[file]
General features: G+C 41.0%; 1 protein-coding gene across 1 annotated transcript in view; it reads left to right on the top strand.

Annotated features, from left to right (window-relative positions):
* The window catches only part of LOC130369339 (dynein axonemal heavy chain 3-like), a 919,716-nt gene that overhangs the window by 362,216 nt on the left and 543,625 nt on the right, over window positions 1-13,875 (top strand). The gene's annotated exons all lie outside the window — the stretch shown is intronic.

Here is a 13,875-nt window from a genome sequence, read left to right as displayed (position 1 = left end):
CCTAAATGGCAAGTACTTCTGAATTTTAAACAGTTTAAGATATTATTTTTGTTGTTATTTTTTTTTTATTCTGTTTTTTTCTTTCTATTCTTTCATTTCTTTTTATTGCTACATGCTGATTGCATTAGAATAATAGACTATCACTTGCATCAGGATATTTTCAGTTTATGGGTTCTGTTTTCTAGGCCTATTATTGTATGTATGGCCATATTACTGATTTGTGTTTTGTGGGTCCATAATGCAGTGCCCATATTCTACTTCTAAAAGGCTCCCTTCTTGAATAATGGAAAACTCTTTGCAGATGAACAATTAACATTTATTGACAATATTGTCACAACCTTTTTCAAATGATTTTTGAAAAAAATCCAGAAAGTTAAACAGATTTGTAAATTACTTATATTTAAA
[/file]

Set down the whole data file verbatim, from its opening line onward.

General features: G+C 41.0%; 1 protein-coding gene across 1 annotated transcript in view; it reads left to right on the top strand.

Annotated features, from left to right (window-relative positions):
* The window catches only part of LOC130369339 (dynein axonemal heavy chain 3-like), a 919,716-nt gene that overhangs the window by 362,216 nt on the left and 543,625 nt on the right, over window positions 1-13,875 (top strand). The gene's annotated exons all lie outside the window — the stretch shown is intronic.

Here is a 13,875-nt window from a genome sequence, read left to right as displayed (position 1 = left end):
CCTAAATGGCAAGTACTTCTGAATTTTAAACAGTTTAAGATATTATTTTTGTTGTTATTTTTTTTTTATTCTGTTTTTTTCTTTCTATTCTTTCATTTCTTTTTATTGCTACATGCTGATTGCATTAGAATAATAGACTATCACTTGCATCAGGATATTTTCAGTTTATGGGTTCTGTTTTCTAGGCCTATTATTGTATGTATGGCCATATTACTGATTTGTGTTTTGTGGGTCCATAATGCAGTGCCCATATTCTACTTCTAAAAGGCTCCCTTCTTGAATAATGGAAAACTCTTTGCAGATGAACAATTAACATTTATTGACAATATTGTCACAACCTTTTTCAAATGATTTTTGAAAAAAATCCAGAAAGTTAAACAGATTTGTAAATTACTTATATTTAAA